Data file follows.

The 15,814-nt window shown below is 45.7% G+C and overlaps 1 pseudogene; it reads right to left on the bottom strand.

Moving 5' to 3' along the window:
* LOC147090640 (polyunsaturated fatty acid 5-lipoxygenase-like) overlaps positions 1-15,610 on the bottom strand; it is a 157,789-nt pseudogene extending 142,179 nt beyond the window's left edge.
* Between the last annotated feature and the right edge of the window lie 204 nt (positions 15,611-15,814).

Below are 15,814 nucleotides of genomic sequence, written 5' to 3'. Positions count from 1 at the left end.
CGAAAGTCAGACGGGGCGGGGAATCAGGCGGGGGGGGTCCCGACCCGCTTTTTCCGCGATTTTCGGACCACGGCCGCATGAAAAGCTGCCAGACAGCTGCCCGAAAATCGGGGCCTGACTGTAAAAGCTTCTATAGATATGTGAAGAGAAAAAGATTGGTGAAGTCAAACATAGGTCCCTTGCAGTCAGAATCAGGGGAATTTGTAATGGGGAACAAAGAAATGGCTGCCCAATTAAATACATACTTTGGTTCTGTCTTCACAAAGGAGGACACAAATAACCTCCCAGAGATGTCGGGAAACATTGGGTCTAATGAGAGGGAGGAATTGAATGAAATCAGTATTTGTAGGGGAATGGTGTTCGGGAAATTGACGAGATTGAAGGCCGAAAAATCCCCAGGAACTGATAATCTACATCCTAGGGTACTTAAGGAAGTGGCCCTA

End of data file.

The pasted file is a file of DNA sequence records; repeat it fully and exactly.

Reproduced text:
The 15,814-nt window shown below is 45.7% G+C and overlaps 1 pseudogene; it reads right to left on the bottom strand.

Moving 5' to 3' along the window:
* LOC147090640 (polyunsaturated fatty acid 5-lipoxygenase-like) overlaps positions 1-15,610 on the bottom strand; it is a 157,789-nt pseudogene extending 142,179 nt beyond the window's left edge.
* Between the last annotated feature and the right edge of the window lie 204 nt (positions 15,611-15,814).

Below are 15,814 nucleotides of genomic sequence, written 5' to 3'. Positions count from 1 at the left end.
CGAAAGTCAGACGGGGCGGGGAATCAGGCGGGGGGGGTCCCGACCCGCTTTTTCCGCGATTTTCGGACCACGGCCGCATGAAAAGCTGCCAGACAGCTGCCCGAAAATCGGGGCCTGACTGTAAAAGCTTCTATAGATATGTGAAGAGAAAAAGATTGGTGAAGTCAAACATAGGTCCCTTGCAGTCAGAATCAGGGGAATTTGTAATGGGGAACAAAGAAATGGCTGCCCAATTAAATACATACTTTGGTTCTGTCTTCACAAAGGAGGACACAAATAACCTCCCAGAGATGTCGGGAAACATTGGGTCTAATGAGAGGGAGGAATTGAATGAAATCAGTATTTGTAGGGGAATGGTGTTCGGGAAATTGACGAGATTGAAGGCCGAAAAATCCCCAGGAACTGATAATCTACATCCTAGGGTACTTAAGGAAGTGGCCCTA